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news | November 23, 2016 | Côte d'Ivoire | Emergency

Working together for sustainable sanitation in Côte d’Ivoire

ACTED Côte d'Ivoire - 2016

In 2013, in the district of Abidjan, ACTED, along with the European Union, launched a project to improve access to sanitation, fight against insalubrity and improve the living conditions of the inhabitants in three underprivileged neighbourhoods in the city.

Covering the absence of sanitation infrastructure

The poor conditions – and in some areas, the lack of – of the sanitation infrastructure in the underprivileged neighbourhoods of Abidjan are responsible for the propagation of a number of water-borne diseases such as cholera, yellow fever, and malaria. Since 2013, and with the support of the European Union, Fonds SUEZ Initiatives, and the Altadis Foundation, ACTED Côte d’Ivoire has been intervening in these areas in response to this sanitation crisis, helping vulnerable households have access to basic sanitation.

"This project came into being when our teams in the field observed serious problems due to poor sanitation and health in the underprivileged neighbourhoods," said Jérémy Lescot, the country director of ACTED Côte d’Ivoire, in an interview with Fond SUEZ Initiatives. "At least two million of the five million inhabitants of Abidjan district live in these neighbourhoods, and only 30% of them are connected to the main sewers. Most of them pour their household wastewater into the street, but they also use the streets as toilets, with disastrous effects on hygiene and the environment. In Ivory Coast, the number of deaths due to hydric diseases is more than 400 per 100,000 inhabitants, compared with 100 to 200 in Ghana, for example."

The project comprises of a three-part operational scheme: sanitation, waste collection, and awareness-raising campaigns to promote good hygiene practices among the populations. In particular, ACTED has worked on the construction of a sanitation system, such as ecological latrines, sewer networks with small diameter drains at low-depth, and wash houses, to contribute to improving the sanitation and environmental conditions of these neighbourhoods.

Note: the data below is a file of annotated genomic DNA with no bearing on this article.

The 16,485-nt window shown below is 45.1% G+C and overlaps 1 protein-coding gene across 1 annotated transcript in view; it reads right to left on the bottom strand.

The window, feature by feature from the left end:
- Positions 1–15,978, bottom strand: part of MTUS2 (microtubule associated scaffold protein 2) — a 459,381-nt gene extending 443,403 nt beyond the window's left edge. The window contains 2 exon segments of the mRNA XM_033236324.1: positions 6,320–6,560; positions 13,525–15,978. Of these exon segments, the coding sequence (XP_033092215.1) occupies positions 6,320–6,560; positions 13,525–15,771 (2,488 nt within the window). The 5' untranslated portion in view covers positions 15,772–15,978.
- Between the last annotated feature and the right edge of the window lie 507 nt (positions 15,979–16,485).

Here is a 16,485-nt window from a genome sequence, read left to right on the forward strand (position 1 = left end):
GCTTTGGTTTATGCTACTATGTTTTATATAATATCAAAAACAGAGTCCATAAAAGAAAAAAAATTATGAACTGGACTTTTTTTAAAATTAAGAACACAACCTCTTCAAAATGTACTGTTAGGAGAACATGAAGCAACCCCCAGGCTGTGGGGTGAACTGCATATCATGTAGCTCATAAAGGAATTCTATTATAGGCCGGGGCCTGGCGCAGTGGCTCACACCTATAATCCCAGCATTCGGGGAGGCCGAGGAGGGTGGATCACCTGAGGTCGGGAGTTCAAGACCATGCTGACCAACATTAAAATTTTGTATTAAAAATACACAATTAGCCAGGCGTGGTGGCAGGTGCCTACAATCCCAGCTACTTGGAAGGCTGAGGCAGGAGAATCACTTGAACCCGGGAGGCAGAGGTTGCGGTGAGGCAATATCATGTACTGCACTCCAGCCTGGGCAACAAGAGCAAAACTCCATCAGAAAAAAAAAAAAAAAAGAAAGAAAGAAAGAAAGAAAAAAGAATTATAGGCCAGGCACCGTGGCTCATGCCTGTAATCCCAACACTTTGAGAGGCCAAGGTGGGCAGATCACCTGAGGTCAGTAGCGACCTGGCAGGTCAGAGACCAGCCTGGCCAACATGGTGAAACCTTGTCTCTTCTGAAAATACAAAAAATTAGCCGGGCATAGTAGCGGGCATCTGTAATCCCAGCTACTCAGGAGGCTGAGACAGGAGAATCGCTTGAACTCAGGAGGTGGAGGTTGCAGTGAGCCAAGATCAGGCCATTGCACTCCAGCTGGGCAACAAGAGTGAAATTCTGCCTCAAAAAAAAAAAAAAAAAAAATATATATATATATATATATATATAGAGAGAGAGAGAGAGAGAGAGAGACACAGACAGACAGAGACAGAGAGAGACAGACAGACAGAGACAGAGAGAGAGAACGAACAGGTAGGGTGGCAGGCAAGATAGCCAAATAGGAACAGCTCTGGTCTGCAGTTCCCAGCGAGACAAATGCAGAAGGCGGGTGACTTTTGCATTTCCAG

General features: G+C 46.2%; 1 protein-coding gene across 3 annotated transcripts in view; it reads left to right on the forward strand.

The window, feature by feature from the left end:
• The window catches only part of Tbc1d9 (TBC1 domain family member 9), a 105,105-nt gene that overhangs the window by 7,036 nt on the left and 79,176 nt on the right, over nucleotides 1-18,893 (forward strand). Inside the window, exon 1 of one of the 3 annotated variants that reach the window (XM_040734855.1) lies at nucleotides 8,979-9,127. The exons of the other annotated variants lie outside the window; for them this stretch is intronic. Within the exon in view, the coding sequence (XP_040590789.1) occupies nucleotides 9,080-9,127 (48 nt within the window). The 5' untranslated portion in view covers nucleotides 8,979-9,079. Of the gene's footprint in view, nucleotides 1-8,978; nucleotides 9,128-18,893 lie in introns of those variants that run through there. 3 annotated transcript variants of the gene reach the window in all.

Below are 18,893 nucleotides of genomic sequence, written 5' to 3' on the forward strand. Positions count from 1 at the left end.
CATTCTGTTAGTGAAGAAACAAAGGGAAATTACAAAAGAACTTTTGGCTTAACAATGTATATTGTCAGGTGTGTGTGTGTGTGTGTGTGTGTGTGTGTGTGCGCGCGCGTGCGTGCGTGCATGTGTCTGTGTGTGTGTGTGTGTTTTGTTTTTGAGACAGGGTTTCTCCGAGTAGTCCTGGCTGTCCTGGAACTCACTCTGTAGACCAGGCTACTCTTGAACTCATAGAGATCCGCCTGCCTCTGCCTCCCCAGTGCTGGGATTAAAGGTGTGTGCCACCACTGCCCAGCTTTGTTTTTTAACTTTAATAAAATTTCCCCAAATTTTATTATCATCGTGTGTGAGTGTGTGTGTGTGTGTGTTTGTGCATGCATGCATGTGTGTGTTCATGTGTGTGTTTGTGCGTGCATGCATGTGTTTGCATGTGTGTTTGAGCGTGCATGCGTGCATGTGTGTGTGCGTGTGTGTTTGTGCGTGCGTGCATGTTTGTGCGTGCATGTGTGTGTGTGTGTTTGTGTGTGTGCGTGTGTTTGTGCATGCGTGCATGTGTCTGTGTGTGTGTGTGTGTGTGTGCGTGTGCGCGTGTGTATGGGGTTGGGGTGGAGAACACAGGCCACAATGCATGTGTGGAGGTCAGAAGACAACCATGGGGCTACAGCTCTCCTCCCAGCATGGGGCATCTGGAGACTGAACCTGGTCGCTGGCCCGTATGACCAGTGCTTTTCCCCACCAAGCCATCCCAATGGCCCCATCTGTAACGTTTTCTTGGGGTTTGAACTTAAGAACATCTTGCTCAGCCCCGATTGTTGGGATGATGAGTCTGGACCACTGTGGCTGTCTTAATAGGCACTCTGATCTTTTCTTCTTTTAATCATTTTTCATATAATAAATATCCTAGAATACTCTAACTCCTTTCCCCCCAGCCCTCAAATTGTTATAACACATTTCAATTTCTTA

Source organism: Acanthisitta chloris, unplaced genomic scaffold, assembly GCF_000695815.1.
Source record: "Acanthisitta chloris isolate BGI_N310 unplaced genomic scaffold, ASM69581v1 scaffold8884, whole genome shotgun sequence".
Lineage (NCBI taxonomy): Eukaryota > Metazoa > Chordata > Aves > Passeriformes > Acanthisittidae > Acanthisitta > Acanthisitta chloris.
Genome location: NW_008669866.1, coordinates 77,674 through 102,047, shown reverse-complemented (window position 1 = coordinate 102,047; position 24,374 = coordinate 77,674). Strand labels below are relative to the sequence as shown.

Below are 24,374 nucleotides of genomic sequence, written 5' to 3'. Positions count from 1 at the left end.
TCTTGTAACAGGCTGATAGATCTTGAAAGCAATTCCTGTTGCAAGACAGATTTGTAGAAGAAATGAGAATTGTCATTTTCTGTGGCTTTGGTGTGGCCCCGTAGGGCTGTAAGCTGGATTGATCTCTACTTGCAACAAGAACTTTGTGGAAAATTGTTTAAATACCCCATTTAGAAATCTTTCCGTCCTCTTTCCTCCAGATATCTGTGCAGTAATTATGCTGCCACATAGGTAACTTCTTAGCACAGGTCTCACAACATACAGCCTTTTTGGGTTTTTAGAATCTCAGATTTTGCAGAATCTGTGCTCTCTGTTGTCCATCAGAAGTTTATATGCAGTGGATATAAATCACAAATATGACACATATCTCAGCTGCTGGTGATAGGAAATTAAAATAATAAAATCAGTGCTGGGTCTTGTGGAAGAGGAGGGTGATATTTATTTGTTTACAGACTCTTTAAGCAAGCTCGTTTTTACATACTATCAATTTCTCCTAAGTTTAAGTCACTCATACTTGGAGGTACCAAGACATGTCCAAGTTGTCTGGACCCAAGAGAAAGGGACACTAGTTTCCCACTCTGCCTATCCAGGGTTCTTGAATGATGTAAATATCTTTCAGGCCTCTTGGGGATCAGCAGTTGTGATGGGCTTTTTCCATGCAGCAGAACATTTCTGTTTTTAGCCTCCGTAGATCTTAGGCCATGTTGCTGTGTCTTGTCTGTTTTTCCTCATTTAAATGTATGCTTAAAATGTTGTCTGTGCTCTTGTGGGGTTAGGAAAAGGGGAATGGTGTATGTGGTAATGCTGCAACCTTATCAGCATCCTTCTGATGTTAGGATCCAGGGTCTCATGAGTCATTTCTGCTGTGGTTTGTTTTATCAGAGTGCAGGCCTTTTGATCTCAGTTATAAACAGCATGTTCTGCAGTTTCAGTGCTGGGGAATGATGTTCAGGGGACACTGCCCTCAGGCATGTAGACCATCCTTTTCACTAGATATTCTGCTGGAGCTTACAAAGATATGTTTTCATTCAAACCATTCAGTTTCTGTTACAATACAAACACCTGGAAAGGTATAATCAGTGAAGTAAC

A long-term vision to make populations more autonomous

In addition to the lack or the poor conditions of the sanitation infrastructure, a part of the population is ignorant of good practices of hygiene, which is another factor behind the spread of diseases. This is why ACTED is particularly striving to implicate the local community in order to progressively transfer the management of sanitation networks to them to guarantee the continuity of the project and its positive impact on the long-run. ACTED teams are mobilised to train the local populations and train them on the use of these structures, as well as raise their awareness on hygiene in general, through campaigns and adverts, theatre (playlets on hygiene practices performed in the street), and monthly home visits. “It is important to improve the sanitation conditions of these populations, but also, to especially empower them so they benefit from access to sanitation that is genuinely sustainable,” said Lescot.

In order to have a long-term sustainable impact, ACTED constituted – and accompanied - three micro-companies and three health and sanitation committees. The micro-companies perform three tasks that allow for their funding and their durability. They collect and resell natural fertilisers from composting toilets to local market gardeners. They also maintain the sewer networks with low diameter drains, as well as ensure the pre-collection of waste through the contributions of the local population. The establishment of these small businesses and hygiene committees allows to ensure that the infrastructure and the activities put in place by the project are sustained. About the project, Jérémy said, "One of the neighbourhoods is perfectly autonomous, and another is in the process of becoming so. Not a 100% success, but a fine success nevertheless."

*Read the full interview with Jérémy Lescot’s, country director of ACTED Côte d’Ivoire, on the website of Fonds SUEZ Initiatives.